MaryAnn Moenck, Rural Western Wisconsin

At home with my husband since March 11 except for grocery runs and care packages dropped off at Mom’s assisted living in Maplewood, Minnesota. I last hugged my 95-year-old mother on March 5. 
Journal entries May 10 to May 17


May 10: Mothers Day. Did nothing. It sucked.
May 11 – May 12: Crabby Mom. Helicopter at 4:30 a.m. Failed video connect. She is giving up. I am disheartened. Cause of death: Abundance of caution.
May 13: I ordered an oversimplified tablet for Mom that will give us video chats. It’s a glimmer . . . Waiting on rain to plant our garden. The dirt is hard and dry. 
May 14: We planted the vegetable garden today. After weeks of poor quality lettuce in the store plus Covid concerns, I am looking forward most to fresh salads this summer. The lettuce row looks colorful, bright, and mouth-watering. 
May 15: First mowing of the season, and perfect weather. I am appropriately tired now at bedtime. Curbside supper from WaterShed while the rest of Wisconsin goes crazy with the Wisconsin Supreme Court opening the state abruptly. Supreme, my ass. Idiots! 
May 16: Ran the new tablet to Mom’s. Saw her through glass. She had a bad day, even told me the 8-inch tablet was too heavy to lift. I drank more wine than necessary after that. 
May 17: Triumph. “I love this thing!” Mom said, during our first video chat. She is just inside of capable with the new tablet. Online Scrabble with Mike and Ginny. They kicked our butts. Inch and a half of rain, badly needed. Good day. Goodnight. 


My Subway Driver




Kathleen M. Churchill, St. Germain-en-Laye, France        

Sheltering in place since March 14
Journal entries March 17 – April 4

 
March 17
H. arrives today. We seal the hallway to his room, ceiling to floor, using duct tape and thick plastic trash bags. I’m not sure how long he’ll be quarantined in there (M. just popped her head in to say two weeks). 
 
March 22
Seven days tomorrow since we’ve left the house. All week, police have been stopping pedestrians and motorists asking to see permission slips we are meant to carry with us. Yesterday, in balmy spring sunshine they were megaphone shouting “rentrez chez vous!” Go home!
 
March 25
We sneak into the forest for walks. Beneath budding trees, as far as you can see, small white flowers sheltering in dark greenery make a floral carpet, paths winding through, as if in a fairytale.
 
March 26
People who have never run, jog down the empty street—they look not yet defeated.
 
H. doesn’t leave his room. M. calls to him through the plastic. Sometimes he answers, sometimes he doesn’t. We put out food. Much of our days are spent worrying about our sons.
 
March 28
Evening cocktails in the garden. H. climbed out his bedroom window and sat in a chair under the blossoming chestnut tree while we huddled by the house, talking with him over the phone.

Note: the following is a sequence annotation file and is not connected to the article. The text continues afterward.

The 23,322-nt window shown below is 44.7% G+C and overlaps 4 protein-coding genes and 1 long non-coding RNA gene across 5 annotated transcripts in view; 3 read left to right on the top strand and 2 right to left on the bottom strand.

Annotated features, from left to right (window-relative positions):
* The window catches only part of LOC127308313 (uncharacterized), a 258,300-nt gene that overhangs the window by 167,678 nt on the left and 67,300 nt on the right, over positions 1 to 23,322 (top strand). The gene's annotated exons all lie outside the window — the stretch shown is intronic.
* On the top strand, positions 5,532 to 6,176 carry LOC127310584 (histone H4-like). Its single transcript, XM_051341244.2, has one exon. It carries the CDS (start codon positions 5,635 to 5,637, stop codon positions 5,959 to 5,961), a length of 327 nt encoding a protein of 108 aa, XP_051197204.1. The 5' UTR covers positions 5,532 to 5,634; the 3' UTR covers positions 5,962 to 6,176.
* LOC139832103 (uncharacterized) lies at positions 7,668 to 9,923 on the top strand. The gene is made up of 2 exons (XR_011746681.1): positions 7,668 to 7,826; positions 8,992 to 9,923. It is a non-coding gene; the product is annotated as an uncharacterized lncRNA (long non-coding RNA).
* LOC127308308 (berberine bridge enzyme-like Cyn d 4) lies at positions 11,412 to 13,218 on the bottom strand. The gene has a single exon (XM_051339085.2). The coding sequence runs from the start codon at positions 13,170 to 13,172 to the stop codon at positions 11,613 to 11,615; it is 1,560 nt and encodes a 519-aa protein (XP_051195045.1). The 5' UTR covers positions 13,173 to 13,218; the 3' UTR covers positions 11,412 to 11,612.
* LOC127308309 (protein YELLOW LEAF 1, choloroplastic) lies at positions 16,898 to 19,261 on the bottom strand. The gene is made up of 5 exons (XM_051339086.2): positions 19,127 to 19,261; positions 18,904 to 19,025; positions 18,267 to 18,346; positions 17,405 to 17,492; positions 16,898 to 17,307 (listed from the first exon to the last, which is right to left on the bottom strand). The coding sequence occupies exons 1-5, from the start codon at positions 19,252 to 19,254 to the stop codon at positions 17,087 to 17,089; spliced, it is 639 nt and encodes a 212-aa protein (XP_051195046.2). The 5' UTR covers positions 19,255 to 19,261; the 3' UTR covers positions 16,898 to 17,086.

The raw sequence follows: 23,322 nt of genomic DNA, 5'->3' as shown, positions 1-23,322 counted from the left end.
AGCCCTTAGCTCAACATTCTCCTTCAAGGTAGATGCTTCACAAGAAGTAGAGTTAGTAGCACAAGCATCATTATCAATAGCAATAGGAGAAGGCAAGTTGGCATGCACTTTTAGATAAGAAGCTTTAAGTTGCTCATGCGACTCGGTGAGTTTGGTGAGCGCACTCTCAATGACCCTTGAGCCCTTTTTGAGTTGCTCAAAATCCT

March 31
Lapis blue skies. Last night strong winds blew open windows, dislodged shutters banging from their locks.
 
April 4
From my bedroom I can hear the train going to and from Paris. I wonder who, if anyone, still rides it.


Merry Benezra, Nova Scotia, Canada          

Sheltering in place with my cat Kali under our Provincial State of Emergency since March 22
Journal entry May 11

 
I dreamed of thirst, was thirsty overnight but too deeply asleep to do anything about it. A newspaper article about pandemic drinking mentions the problem of alcohol as a sleep disruptor, but I am finding it the very opposite. It is like wading into the Ouse with rocks sewn into one’s sweater pockets – effective. But it occurred to me to give some thought to my liver, or kidneys, or whatever organ has the difficult job of cleaning out the toxins. So I will make an effort to drink only one spritzer and refill with San Pellegrino. 

Yesterday I went upstairs to slip an apple cobbler recipe under Adele’s door. There was an ambulance in front of our building, and EMTs in full pandemic gear. It turned out that Winnie had fallen, yet when she left on the stretcher she seemed in marvelously good spirits. The excitement brought Clarissa out into the hallway, masked; she reported brightly that she has lung cancer, but that it is on, not inside, her lung, and it is shrinking. Adele came out and we triangulated at two meters apart to chat, each one holding her corner.

It was cold and drizzly and I too stayed indoors all day, in a funk and not even doing the 10-loonie apartment jog. Some of the trees are generating ragged green buds. Soon, or within a week or two, they should come into full leaf. Rain, here, is the magician that pulls summer out of its hat. I cannot wait.


Eric Forsbergh, Reston, Virginia              

Sheltering as much as possible since March 20 while providing dental services for emergencies only
Journal entry April 15

 
As a dentist, I am in a high-risk category, because I work literally in the patient’s mouth. Our office is open for emergencies only. If someone has an oral abscess, we need to treat them so they don’t overburden the emergency room.  
 
We take all precautions available to us, including personal protective equipment, but the N95 masks are on back order, and we have none of them. We take temperatures, and ask if patients have fever or cough. 
 
I worry about the healthy carriers of COVID19, who are shedding the virus. Also, there will be patients shedding virus who are not yet sick. My face has to be 18 inches from the patient’s mouth. Using the drill, there is an aerosol mist which spreads to a five-foot radius from the mouth. Contaminated with virus or not, it settles all over me and my assistant. Our necks are exposed, as are the backs of our heads. 
 
My wife and I have discussed this. I’m 69. My good health is my best protection, but, honestly, I expect to get the virus. We can’t get near our two children, each married, and each with a baby under six months. Including their spouses, I ache to hug all six of them.
 
I struggle with the chance of infecting my wife, and have offered to live in the basement. But she’s decided we’re in this together.                             



Berry Point

April 1